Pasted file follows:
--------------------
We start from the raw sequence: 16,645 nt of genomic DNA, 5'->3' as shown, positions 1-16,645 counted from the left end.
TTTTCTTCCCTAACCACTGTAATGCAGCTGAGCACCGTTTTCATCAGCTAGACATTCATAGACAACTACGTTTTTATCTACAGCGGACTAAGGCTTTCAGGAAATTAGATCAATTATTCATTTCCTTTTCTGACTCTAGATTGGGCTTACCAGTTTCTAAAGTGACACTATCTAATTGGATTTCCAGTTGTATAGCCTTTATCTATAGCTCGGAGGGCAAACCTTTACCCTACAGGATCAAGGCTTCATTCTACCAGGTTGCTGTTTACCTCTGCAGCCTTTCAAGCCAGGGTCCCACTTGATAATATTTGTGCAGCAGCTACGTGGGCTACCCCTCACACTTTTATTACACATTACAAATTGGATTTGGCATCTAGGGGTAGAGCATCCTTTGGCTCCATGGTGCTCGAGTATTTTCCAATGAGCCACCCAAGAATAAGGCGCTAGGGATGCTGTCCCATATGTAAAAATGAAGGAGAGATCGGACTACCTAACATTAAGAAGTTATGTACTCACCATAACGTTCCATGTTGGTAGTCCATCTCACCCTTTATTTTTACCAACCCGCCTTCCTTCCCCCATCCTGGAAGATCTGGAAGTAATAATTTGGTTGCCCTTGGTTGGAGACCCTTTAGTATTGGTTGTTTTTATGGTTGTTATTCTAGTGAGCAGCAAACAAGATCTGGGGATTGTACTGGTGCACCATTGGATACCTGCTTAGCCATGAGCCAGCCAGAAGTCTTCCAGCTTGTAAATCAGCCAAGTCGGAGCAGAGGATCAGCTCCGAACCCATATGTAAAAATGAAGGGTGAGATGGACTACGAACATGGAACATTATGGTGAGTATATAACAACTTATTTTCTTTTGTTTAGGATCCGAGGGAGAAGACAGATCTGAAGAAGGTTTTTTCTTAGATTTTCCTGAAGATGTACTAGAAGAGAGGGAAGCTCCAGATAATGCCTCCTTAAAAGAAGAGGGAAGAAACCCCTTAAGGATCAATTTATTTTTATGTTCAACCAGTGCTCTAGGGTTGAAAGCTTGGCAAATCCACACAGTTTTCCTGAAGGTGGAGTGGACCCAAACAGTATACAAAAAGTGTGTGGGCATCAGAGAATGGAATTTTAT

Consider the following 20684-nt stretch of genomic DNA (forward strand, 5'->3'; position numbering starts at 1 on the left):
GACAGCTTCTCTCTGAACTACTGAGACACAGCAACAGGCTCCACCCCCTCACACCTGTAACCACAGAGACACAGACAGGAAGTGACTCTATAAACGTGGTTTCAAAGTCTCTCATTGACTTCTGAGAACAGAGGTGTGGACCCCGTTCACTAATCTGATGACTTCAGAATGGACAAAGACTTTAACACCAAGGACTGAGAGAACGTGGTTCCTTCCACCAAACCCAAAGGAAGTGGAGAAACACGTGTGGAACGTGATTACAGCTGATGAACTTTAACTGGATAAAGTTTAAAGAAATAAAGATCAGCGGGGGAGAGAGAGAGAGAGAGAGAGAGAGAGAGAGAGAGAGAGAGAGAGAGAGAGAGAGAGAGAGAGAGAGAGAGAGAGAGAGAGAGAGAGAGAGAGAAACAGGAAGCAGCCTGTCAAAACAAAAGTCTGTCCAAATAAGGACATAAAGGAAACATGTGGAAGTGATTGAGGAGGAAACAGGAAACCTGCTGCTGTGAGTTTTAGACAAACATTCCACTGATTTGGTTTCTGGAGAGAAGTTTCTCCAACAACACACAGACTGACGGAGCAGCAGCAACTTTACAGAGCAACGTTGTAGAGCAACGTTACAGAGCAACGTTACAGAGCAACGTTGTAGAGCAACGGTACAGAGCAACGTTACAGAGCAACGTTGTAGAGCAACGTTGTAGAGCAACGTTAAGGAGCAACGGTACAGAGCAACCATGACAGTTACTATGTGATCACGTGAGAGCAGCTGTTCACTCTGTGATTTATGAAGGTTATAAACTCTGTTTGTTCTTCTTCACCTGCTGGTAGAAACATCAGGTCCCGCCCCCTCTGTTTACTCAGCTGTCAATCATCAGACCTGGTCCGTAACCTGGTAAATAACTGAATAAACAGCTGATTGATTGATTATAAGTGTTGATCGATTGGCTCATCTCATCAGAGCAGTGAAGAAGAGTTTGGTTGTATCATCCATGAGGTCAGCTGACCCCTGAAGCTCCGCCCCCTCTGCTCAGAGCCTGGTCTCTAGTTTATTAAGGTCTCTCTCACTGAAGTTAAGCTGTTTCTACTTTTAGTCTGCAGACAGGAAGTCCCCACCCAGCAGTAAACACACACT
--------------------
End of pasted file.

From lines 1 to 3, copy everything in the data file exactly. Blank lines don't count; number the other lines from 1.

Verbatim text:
We start from the raw sequence: 16,645 nt of genomic DNA, 5'->3' as shown, positions 1-16,645 counted from the left end.
TTTTCTTCCCTAACCACTGTAATGCAGCTGAGCACCGTTTTCATCAGCTAGACATTCATAGACAACTACGTTTTTATCTACAGCGGACTAAGGCTTTCAGGAAATTAGATCAATTATTCATTTCCTTTTCTGACTCTAGATTGGGCTTACCAGTTTCTAAAGTGACACTATCTAATTGGATTTCCAGTTGTATAGCCTTTATCTATAGCTCGGAGGGCAAACCTTTACCCTACAGGATCAAGGCTTCATTCTACCAGGTTGCTGTTTACCTCTGCAGCCTTTCAAGCCAGGGTCCCACTTGATAATATTTGTGCAGCAGCTACGTGGGCTACCCCTCACACTTTTATTACACATTACAAATTGGATTTGGCATCTAGGGGTAGAGCATCCTTTGGCTCCATGGTGCTCGAGTATTTTCCAATGAGCCACCCAAGAATAAGGCGCTAGGGATGCTGTCCCATATGTAAAAATGAAGGAGAGATCGGACTACCTAACATTAAGAAGTTATGTACTCACCATAACGTTCCATGTTGGTAGTCCATCTCACCCTTTATTTTTACCAACCCGCCTTCCTTCCCCCATCCTGGAAGATCTGGAAGTAATAATTTGGTTGCCCTTGGTTGGAGACCCTTTAGTATTGGTTGTTTTTATGGTTGTTATTCTAGTGAGCAGCAAACAAGATCTGGGGATTGTACTGGTGCACCATTGGATACCTGCTTAGCCATGAGCCAGCCAGAAGTCTTCCAGCTTGTAAATCAGCCAAGTCGGAGCAGAGGATCAGCTCCGAACCCATATGTAAAAATGAAGGGTGAGATGGACTACGAACATGGAACATTATGGTGAGTATATAACAACTTATTTTCTTTTGTTTAGGATCCGAGGGAGAAGACAGATCTGAAGAAGGTTTTTTCTTAGATTTTCCTGAAGATGTACTAGAAGAGAGGGAAGCTCCAGATAATGCCTCCTTAAAAGAAGAGGGAAGAAACCCCTTAAGGATCAATTTATTTTTATGTTCAACCAGTGCTCTAGGGTTGAAAGCTTGGCAAATCCACACAGTTTTCCTGAAGGTGGAGTGGACCCAAACAGTATACAAAAAGTGTGTGGGCATCAGAGAATGGAATTTTAT

Consider the following 20684-nt stretch of genomic DNA (forward strand, 5'->3'; position numbering starts at 1 on the left):